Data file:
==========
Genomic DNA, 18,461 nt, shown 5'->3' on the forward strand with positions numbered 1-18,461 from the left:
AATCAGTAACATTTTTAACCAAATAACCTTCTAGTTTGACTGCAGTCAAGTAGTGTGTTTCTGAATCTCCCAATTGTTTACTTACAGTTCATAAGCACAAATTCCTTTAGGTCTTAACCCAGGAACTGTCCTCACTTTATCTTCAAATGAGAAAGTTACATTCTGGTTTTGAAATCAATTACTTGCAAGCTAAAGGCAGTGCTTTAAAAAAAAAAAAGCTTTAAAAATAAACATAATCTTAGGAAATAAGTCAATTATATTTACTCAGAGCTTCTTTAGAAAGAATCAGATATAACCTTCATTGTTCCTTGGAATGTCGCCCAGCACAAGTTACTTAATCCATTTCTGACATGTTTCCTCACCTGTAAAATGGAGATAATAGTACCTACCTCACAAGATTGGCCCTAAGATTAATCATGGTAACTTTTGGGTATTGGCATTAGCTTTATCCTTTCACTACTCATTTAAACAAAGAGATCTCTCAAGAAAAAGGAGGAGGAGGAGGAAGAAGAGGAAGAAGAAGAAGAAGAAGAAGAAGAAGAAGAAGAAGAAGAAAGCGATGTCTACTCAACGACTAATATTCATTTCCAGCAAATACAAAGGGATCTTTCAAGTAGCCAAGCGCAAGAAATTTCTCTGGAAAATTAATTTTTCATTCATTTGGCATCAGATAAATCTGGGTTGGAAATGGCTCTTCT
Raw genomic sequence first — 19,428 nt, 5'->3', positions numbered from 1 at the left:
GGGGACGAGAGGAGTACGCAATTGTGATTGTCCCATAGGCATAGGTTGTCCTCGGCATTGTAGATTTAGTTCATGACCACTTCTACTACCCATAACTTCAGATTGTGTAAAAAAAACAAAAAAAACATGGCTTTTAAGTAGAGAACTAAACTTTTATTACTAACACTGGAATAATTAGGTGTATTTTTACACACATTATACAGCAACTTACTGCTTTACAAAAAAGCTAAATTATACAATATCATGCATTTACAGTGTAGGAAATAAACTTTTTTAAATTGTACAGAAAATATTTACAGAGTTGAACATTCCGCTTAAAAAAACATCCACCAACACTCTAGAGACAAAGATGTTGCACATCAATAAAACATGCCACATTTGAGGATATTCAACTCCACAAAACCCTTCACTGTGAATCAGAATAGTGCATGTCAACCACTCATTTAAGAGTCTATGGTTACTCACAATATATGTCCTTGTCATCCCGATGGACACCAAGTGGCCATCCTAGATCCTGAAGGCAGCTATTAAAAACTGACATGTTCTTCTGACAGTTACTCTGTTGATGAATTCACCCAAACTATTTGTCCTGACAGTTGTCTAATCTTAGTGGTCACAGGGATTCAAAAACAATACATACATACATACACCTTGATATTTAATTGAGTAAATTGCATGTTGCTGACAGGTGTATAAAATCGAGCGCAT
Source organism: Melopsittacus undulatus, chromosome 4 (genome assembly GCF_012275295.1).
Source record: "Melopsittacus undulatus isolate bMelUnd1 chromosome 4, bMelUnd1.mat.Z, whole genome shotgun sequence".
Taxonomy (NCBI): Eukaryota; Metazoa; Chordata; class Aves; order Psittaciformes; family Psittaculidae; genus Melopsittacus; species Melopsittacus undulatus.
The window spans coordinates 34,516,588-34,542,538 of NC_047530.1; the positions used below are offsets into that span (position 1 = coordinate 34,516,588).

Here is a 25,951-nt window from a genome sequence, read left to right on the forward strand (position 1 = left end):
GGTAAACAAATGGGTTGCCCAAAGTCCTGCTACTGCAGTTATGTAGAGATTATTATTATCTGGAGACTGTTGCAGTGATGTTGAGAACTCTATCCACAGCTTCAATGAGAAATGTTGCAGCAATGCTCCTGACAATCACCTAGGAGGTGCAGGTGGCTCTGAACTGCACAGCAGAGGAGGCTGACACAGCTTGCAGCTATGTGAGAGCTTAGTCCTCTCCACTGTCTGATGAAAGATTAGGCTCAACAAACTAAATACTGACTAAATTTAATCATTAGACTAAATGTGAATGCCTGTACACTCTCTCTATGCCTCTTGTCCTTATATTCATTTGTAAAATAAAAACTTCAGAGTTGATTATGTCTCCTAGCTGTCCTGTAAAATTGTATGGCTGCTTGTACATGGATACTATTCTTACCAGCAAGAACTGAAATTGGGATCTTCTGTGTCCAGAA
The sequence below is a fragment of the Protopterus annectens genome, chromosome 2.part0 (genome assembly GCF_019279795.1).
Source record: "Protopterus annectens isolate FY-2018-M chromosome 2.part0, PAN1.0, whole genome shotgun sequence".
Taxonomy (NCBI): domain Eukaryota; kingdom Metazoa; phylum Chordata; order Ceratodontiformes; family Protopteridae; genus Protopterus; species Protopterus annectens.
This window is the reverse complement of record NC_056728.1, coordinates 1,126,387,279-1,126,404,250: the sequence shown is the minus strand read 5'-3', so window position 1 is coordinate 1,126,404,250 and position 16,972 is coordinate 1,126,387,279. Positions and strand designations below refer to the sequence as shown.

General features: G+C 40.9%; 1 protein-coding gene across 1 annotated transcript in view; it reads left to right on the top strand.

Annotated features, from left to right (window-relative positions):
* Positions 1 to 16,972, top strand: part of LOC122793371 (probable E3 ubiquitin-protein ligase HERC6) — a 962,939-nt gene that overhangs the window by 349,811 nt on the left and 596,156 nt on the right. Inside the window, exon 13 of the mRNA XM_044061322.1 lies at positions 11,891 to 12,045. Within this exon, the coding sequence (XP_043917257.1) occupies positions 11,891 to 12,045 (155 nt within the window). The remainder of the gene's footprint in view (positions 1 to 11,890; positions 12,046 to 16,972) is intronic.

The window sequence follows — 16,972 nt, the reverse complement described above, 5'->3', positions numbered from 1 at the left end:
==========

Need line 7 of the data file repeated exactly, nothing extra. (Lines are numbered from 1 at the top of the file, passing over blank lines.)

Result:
Taxonomy (NCBI): Eukaryota; Metazoa; Chordata; class Aves; order Psittaciformes; family Psittaculidae; genus Melopsittacus; species Melopsittacus undulatus.